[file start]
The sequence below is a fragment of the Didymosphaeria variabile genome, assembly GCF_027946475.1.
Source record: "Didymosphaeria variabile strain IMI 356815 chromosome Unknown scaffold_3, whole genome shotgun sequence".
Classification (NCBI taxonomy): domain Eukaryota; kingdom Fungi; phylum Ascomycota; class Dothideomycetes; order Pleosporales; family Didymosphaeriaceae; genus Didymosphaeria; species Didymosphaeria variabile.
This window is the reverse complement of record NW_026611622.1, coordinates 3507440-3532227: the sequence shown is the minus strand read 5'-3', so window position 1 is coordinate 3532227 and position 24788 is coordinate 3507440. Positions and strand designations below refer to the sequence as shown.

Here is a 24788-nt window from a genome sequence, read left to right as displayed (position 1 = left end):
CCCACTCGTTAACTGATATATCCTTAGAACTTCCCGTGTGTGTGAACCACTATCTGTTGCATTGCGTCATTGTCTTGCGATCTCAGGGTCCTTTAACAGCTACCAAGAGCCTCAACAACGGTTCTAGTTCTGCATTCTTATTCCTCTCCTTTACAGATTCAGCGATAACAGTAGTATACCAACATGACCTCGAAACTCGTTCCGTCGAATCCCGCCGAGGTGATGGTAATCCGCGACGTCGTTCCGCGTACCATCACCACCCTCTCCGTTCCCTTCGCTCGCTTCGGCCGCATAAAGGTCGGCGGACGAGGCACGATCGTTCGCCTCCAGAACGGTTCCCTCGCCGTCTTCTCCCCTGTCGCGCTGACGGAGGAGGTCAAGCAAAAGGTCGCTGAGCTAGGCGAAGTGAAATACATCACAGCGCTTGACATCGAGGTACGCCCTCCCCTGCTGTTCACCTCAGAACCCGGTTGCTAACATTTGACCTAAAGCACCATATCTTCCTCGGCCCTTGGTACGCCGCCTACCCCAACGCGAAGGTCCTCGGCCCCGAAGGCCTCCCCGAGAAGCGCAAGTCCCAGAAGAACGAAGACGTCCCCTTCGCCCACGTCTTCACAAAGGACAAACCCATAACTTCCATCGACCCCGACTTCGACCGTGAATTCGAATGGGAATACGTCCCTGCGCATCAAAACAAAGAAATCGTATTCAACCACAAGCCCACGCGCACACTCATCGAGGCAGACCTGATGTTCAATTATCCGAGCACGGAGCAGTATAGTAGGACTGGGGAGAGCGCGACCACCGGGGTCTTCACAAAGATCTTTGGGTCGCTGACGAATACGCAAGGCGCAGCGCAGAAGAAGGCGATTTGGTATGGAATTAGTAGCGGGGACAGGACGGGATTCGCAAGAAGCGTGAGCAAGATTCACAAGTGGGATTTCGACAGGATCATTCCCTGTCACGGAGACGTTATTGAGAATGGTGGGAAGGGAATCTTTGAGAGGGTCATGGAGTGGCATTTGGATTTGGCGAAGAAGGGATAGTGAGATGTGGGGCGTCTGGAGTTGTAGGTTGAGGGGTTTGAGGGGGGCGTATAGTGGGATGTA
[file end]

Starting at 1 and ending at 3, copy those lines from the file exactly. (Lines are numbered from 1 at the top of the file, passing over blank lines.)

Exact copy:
The sequence below is a fragment of the Didymosphaeria variabile genome, assembly GCF_027946475.1.
Source record: "Didymosphaeria variabile strain IMI 356815 chromosome Unknown scaffold_3, whole genome shotgun sequence".
Classification (NCBI taxonomy): domain Eukaryota; kingdom Fungi; phylum Ascomycota; class Dothideomycetes; order Pleosporales; family Didymosphaeriaceae; genus Didymosphaeria; species Didymosphaeria variabile.